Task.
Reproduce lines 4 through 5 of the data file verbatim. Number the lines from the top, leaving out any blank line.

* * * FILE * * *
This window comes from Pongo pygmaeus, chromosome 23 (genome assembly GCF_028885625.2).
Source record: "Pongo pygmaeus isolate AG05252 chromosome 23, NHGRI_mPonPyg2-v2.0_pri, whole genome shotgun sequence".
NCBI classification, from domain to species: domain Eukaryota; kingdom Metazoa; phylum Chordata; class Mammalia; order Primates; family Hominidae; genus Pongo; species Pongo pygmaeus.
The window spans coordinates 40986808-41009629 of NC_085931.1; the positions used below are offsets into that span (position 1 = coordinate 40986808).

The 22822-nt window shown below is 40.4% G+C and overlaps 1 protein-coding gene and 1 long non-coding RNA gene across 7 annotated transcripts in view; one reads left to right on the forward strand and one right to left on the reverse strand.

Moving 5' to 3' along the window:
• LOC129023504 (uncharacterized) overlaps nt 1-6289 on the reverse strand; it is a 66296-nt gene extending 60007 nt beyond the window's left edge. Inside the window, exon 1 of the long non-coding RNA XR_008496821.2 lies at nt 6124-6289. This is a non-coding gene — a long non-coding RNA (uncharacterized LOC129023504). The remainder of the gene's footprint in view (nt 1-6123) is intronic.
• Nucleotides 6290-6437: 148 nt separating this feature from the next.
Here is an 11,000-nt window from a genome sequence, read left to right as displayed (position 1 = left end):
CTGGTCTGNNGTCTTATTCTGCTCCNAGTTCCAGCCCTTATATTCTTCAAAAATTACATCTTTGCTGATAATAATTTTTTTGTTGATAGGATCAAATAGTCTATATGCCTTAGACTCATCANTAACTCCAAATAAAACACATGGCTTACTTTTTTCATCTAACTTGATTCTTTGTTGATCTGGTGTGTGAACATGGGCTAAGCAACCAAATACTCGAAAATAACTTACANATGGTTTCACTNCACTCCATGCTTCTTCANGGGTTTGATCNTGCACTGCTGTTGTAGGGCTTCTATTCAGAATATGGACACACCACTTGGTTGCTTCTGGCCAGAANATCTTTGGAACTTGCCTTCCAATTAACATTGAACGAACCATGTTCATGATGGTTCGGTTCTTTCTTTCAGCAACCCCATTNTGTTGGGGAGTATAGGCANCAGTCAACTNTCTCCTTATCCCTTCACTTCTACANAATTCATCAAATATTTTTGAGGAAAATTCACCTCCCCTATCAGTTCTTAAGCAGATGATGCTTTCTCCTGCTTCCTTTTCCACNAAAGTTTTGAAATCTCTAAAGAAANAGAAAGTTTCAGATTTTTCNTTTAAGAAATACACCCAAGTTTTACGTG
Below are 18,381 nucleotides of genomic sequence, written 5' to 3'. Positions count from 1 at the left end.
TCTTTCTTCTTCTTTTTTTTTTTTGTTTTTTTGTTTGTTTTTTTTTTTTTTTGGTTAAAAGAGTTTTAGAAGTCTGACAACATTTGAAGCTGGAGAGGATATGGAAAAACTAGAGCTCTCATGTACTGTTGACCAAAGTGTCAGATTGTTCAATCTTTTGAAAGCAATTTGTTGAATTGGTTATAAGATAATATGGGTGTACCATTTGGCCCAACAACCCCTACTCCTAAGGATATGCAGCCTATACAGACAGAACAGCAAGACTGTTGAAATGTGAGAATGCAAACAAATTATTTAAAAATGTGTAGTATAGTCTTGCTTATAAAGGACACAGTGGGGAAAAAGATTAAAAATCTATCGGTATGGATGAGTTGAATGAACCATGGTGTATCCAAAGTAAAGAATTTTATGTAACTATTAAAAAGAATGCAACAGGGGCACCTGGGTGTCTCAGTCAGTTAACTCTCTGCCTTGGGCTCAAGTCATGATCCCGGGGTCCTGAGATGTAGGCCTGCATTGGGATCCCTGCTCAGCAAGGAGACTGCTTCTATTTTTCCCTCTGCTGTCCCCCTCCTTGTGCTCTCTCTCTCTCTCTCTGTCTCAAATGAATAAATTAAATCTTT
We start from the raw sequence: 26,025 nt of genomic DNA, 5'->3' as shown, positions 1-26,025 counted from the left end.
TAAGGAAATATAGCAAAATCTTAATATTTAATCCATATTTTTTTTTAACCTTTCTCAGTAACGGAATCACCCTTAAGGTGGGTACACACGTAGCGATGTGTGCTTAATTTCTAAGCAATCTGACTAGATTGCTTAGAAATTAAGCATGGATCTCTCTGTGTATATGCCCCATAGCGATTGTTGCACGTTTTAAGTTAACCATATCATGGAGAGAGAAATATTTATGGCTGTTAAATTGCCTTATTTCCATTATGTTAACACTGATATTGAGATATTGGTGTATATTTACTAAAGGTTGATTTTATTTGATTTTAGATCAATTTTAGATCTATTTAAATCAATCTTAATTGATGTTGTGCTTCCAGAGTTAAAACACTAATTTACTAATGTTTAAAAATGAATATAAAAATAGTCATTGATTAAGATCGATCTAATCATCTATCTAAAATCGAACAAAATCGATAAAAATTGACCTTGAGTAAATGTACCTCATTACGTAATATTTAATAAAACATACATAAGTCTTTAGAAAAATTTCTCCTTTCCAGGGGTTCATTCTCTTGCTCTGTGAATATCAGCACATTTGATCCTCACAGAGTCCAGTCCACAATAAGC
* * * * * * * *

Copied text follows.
The window spans coordinates 40986808-41009629 of NC_085931.1; the positions used below are offsets into that span (position 1 = coordinate 40986808).

The 22822-nt window shown below is 40.4% G+C and overlaps 1 protein-coding gene and 1 long non-coding RNA gene across 7 annotated transcripts in view; one reads left to right on the forward strand and one right to left on the reverse strand.